These projects (or events) have caught the eye of the media and the public.
Hong Kong-Zhuhai-Macau Bridge (HKZM)
The Hong Kong–Zhuhai–Macau Bridge (also known as HKZM) is a design-build project that will span some 31 miles across the Pearl River Delta. When completed, its series of bridges, man-made islands, roads and tunnels will be the longest cross-sea combined highway in the world, connecting Hong Kong with Macau. The design-builder, China Communications Construction Company, broke ground in 2009 with a promise to finish the project by 2016 at an estimated cost of $10.6 billion. Delays have ensued, however, including a shifting artificial island, a scandal over faked concrete tests, and environmental litigation. Nine workers have died on the job and up to 600 more have been injured – and reported costs have climbed to $11.4 billion. The media has reported the project could open as late as 2021.
Flint Water Crisis (Michigan)
Flint, Michigan was once the home of General Motors’ largest auto plant. Its water quality has always been poor, but in 2015 it was revealed that the city’s aging pipe system was corroding and sloughing dangerous levels of lead into the water. As of May 2017, lawsuits against the government for hundreds of millions of dollars were pending, and four government officials have been charged with felonies related to the crisis.
Oroville Dam (California)
On February 7, 2017, the bottom of the Oroville Dam’s concrete spillway ruptured, forcing crews to work day and night for weeks to fight more damage to the structure. Meanwhile 188,000 residents were evacuated in case one of the world’s tallest earthen dams collapsed. The crews reinforced sections of the spillway so that it could be reopened without compromising the dam itself. What was left, however, was a 770-foot structure that needed about $275 million in essential repairs before the next winter’s rain, plus more work in 2018. Kiewit Corp. of Omaha, Neb., is the contractor tasked with fixing the dam’s main spillway and an emergency spillway that also was damaged. The company said it will have up to 500 workers on-site by August and plans to work 20 hours a day, six days week, to get as much work as possible done this summer.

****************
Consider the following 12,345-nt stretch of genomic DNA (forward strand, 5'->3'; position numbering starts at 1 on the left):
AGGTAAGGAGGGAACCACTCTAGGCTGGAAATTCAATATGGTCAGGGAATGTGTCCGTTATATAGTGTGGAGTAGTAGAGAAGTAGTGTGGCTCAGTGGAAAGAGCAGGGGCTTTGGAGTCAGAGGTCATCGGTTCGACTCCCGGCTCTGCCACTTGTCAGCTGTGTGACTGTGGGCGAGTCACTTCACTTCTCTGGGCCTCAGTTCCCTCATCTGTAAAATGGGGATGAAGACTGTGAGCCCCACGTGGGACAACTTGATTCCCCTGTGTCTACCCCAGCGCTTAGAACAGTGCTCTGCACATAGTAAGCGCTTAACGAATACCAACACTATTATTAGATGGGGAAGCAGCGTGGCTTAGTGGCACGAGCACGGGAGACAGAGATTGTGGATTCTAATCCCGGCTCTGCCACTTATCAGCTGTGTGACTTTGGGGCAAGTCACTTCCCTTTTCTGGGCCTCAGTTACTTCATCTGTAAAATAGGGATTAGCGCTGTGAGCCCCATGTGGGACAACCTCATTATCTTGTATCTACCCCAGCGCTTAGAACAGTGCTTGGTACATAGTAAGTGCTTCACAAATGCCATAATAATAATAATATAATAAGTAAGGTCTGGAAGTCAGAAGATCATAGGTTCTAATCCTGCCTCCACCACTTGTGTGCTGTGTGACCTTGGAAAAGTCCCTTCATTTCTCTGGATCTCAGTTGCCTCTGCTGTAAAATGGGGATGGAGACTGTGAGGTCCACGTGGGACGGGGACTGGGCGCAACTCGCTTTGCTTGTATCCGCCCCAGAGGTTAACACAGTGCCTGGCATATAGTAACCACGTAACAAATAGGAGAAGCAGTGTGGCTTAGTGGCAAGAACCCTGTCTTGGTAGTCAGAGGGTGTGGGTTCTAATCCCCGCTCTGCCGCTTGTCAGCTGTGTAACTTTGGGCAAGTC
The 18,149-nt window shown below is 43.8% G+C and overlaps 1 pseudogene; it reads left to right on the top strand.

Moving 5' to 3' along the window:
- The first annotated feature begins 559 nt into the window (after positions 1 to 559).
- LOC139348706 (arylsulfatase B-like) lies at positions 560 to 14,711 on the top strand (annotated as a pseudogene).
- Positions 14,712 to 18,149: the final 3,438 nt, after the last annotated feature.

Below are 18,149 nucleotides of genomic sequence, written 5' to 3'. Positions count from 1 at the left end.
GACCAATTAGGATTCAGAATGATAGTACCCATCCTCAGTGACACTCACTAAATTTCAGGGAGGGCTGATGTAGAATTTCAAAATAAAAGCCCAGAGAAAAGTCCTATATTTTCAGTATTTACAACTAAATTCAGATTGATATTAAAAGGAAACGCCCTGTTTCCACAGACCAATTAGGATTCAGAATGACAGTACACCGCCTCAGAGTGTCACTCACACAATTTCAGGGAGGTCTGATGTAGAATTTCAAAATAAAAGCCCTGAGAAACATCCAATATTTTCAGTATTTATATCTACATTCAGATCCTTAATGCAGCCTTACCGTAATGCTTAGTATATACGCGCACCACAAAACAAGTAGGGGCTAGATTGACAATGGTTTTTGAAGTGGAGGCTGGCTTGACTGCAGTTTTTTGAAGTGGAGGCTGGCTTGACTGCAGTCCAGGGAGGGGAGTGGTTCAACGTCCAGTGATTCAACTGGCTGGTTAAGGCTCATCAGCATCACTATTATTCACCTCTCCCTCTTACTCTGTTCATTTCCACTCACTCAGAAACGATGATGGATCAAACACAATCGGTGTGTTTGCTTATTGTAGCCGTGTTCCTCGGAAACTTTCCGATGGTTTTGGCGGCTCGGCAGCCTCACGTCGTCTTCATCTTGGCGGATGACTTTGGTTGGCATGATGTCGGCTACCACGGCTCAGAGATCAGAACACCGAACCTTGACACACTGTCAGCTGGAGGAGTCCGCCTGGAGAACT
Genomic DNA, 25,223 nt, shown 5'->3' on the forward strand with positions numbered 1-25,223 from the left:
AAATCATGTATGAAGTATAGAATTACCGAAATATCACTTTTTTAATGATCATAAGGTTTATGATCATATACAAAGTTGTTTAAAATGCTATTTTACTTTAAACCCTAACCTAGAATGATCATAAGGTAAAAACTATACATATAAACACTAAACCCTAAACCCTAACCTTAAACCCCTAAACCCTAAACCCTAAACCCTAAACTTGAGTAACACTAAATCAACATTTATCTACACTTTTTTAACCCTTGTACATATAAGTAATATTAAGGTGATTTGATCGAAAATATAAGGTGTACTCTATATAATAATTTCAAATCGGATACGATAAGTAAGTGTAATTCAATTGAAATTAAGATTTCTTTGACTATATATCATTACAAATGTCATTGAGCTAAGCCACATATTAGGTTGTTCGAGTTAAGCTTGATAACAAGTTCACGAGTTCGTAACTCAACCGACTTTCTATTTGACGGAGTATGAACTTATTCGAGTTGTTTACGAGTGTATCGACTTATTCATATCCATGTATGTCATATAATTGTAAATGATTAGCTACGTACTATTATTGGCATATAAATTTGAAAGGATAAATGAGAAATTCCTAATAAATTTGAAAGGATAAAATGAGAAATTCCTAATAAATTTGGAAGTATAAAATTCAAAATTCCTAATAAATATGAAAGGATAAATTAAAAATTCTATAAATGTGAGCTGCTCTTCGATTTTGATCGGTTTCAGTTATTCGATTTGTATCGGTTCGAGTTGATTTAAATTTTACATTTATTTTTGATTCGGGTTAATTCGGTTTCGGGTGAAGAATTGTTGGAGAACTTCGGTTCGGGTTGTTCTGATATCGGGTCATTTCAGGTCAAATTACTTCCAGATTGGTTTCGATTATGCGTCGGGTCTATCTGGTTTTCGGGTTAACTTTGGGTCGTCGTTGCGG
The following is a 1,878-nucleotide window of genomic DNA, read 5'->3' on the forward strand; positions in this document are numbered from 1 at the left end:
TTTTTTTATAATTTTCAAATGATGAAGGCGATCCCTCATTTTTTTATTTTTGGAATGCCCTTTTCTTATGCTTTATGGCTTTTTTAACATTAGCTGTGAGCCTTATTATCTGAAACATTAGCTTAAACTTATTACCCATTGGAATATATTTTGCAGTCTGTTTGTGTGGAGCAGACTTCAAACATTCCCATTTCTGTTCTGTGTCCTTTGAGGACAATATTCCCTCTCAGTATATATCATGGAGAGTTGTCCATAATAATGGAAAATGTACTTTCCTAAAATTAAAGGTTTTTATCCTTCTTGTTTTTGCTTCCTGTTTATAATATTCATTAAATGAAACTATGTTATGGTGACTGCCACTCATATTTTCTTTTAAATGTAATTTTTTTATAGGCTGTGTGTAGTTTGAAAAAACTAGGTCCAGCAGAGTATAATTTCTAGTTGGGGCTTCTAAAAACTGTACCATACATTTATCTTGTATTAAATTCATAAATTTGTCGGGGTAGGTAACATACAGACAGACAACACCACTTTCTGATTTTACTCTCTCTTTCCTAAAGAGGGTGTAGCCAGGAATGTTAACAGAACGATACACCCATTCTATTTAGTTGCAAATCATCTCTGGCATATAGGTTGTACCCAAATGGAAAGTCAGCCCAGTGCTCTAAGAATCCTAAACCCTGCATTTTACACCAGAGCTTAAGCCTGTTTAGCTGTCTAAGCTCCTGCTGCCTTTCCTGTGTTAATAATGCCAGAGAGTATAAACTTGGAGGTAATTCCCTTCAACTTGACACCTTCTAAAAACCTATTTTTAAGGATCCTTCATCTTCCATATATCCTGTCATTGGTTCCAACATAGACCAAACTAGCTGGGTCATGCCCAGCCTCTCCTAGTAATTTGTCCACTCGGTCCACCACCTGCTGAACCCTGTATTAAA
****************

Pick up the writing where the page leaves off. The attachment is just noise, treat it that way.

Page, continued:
Frederick Douglass Memorial Bridge (Washington, D.C.)
This design-build project aims to replace the 68-year-old Frederick Douglass Memorial Bridge, which connects Washington, D.C., with areas to the southeast across the Anacostia River. At an estimated $441 million to design and build, the project is the largest of its kind in the District’s history. The Federal Highway Administration will allocate $200 million in taxpayer funds to the new bridge. AECOM is the lead designer of the three-arch span. A joint venture between Archer Western Construction and Granite Construction will serve as the general contractor. Officials say the bridge will open in late 2021. The current crossing is a steel structure that underwent a $27 million rehab in 2007 to extend its use until a replacement bridge could be designed and built.
Bertha and Alaskan Way Viaduct Replacement (Seattle, Washington)
This $3.2 billion Seattle project is actually a collection of 32 individual projects that launched in 2010 to replace an outdated section of State Route 99. The most famous part is the 2-mile-long tunnel dug by the “Bertha” drill, which started burrowing into the Seattle soil in summer 2013. After a two-year delay to diagnose and repair technical troubles with the drill, Bertha finished tunneling on April 4, 2017. State and local government officials estimate the entire project will be completed in 2023.
Interstate 69 (Indiana)
Indiana’s Interstate 69 extension is a 142-mile stretch of that the Indiana Department of Transportation divided into six independent project sections, with original cost estimates of $2 billion for the entire stretch. INDOT spearheaded construction for sections one through four, all of which are currently complete and open to traffic.
The project’s fifth section gained notoriety after the state entered a public-private partnership with a Spanish-based consortium. Plagued with an extensive list of delays and cost overruns, the troubled project has since become a prime example of yet another P3 failing to deliver on promises of a speedy completion and big savings for taxpayers.
Tappan Zee Bridge Replacement (New York)
A twin cable-stayed bridge being built to replace the current Tappan Zee Bridge across the Hudson River that took decades to get approved by government officials. Construction began in 2013 as a design-build project. The replacement is expected to open in 2018 at a cost of at least $4 billion.